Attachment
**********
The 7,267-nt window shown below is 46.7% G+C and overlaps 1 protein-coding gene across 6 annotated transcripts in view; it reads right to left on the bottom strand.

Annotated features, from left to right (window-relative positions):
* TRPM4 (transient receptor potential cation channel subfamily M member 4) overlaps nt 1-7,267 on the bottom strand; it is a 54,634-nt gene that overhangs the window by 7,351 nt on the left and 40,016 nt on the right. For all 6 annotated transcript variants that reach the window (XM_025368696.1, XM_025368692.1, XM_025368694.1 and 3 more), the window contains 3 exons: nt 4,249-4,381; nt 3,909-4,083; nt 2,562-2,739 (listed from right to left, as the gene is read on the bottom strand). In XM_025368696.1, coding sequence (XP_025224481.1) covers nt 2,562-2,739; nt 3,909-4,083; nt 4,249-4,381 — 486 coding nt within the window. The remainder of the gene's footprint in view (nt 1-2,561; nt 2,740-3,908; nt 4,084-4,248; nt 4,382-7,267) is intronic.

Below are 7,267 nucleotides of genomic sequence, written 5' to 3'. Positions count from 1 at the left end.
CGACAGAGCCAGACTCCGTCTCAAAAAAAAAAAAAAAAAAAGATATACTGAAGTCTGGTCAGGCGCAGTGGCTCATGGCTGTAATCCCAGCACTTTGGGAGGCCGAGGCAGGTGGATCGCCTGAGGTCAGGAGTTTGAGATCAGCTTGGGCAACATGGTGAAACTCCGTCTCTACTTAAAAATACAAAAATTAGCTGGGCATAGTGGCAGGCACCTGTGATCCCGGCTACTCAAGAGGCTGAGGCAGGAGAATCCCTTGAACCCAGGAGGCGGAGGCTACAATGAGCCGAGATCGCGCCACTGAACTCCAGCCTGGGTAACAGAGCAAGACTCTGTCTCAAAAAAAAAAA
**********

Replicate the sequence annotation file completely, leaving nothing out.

The 7,267-nt window shown below is 46.7% G+C and overlaps 1 protein-coding gene across 6 annotated transcripts in view; it reads right to left on the bottom strand.

Annotated features, from left to right (window-relative positions):
* TRPM4 (transient receptor potential cation channel subfamily M member 4) overlaps nt 1-7,267 on the bottom strand; it is a 54,634-nt gene that overhangs the window by 7,351 nt on the left and 40,016 nt on the right. For all 6 annotated transcript variants that reach the window (XM_025368696.1, XM_025368692.1, XM_025368694.1 and 3 more), the window contains 3 exons: nt 4,249-4,381; nt 3,909-4,083; nt 2,562-2,739 (listed from right to left, as the gene is read on the bottom strand). In XM_025368696.1, coding sequence (XP_025224481.1) covers nt 2,562-2,739; nt 3,909-4,083; nt 4,249-4,381 — 486 coding nt within the window. The remainder of the gene's footprint in view (nt 1-2,561; nt 2,740-3,908; nt 4,084-4,248; nt 4,382-7,267) is intronic.

Below are 7,267 nucleotides of genomic sequence, written 5' to 3'. Positions count from 1 at the left end.
CGACAGAGCCAGACTCCGTCTCAAAAAAAAAAAAAAAAAAAGATATACTGAAGTCTGGTCAGGCGCAGTGGCTCATGGCTGTAATCCCAGCACTTTGGGAGGCCGAGGCAGGTGGATCGCCTGAGGTCAGGAGTTTGAGATCAGCTTGGGCAACATGGTGAAACTCCGTCTCTACTTAAAAATACAAAAATTAGCTGGGCATAGTGGCAGGCACCTGTGATCCCGGCTACTCAAGAGGCTGAGGCAGGAGAATCCCTTGAACCCAGGAGGCGGAGGCTACAATGAGCCGAGATCGCGCCACTGAACTCCAGCCTGGGTAACAGAGCAAGACTCTGTCTCAAAAAAAAAAA